Clark-Claudon Cabernet Sauvignon 1993
Over the next four years as their family grew. Tom continued to refine his grape growing expertise and Laurie learned along with him. In 1979, Tom founded Clark Vineyard Management and began developing and managing vineyards under his own company.
Then in 1989 pressed by a friend, Tom and Laurie hiked a piece of property on the north east side of Howell Mountain. Though unproven, it was the proverbial love at first sight and ideal for a Cabernet vineyard. Because of Tom's considerable reputation, the sellers desire to support the purchase and the couple's willingness to bet on themselves, they leased and developed the property while eventually exercising their option to buy. Working together, the family joked about calling it Sweat Equity, but the vineyard they developed would become Clark-Claudon Vineyards.
Their business was founded in the old tradition of family winemaking where the art begins in the vineyard and ends with a beautiful bottle of wine. The name Clark-Claudon and the logo's meeting of the two feathers represent a joint commitment to the pursuit of their dream and to the preservation of the environment that supports it. Since then, Clark-Claudon Vineyards has received critical acclaim for both their Estate Grown Cabernet and their Wild Iris Sauvignon Blanc.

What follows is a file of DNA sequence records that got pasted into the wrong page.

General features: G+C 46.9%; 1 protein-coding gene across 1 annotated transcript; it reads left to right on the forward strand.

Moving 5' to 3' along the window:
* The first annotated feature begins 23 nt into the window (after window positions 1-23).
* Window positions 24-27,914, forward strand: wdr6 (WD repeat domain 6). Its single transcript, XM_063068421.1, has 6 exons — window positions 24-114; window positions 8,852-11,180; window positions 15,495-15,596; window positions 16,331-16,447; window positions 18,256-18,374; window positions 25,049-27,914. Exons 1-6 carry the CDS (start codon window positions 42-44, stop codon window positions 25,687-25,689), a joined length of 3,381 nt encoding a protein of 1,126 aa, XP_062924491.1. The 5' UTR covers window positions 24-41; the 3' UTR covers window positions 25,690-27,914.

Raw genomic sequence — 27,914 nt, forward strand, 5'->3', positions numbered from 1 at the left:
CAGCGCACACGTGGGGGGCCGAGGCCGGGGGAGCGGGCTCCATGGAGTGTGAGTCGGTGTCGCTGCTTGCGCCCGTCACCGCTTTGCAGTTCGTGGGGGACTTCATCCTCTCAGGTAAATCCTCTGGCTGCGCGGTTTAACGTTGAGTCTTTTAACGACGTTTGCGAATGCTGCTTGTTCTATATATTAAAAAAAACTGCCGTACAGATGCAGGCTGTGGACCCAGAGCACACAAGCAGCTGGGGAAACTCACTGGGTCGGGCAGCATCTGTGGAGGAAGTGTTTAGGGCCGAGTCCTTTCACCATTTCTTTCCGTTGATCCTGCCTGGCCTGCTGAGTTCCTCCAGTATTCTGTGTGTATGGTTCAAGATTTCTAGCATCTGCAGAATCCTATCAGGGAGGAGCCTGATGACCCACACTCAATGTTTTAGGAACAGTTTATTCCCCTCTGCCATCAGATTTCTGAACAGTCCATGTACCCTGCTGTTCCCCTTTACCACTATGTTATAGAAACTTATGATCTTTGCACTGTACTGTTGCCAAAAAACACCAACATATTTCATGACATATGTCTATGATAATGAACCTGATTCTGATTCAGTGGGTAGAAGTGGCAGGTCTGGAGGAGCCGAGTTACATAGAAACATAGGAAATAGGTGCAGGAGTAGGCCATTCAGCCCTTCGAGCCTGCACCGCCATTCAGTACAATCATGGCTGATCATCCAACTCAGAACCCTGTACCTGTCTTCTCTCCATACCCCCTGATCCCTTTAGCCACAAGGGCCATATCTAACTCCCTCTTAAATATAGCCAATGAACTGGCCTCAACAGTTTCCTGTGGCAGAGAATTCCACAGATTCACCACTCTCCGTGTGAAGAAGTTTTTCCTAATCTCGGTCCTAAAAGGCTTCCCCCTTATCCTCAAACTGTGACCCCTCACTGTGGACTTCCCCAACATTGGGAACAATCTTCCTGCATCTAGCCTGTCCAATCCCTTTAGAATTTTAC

One of the most prestigious wines of the world capable of great power and grace, Napa Valley Cabernet is a leading force in the world of fine, famous, collectible red wines. Today the Napa Valley and Cabernet Sauvignon are so intrinsically linked that it is difficult to discuss one without the other. But it wasn’t until the 1970s that this marriage came to light; sudden international recognition rained upon Napa with the victory of the Stag’s Leap Wine Cellars 1973 Cabernet Sauvignon in the 1976 Judgement of Paris.
Cabernet Sauvignon undoubtedly dominates Napa Valley today, covering half of the land under vine, commanding the highest prices per ton and earning the most critical acclaim. Cabernet Sauvignon’s structure, acidity, capacity to thrive in multiple environs and ability to express nuances of vintage make it perfect for Napa Valley where incredible soil and geographical diversity are found and the climate is perfect for grape growing. Within the Napa Valley lie many smaller sub-AVAs that express specific characteristics based on situation, slope and soil—as a perfect example, Rutherford’s famous dust or Stags Leap District's tart cherry flavors.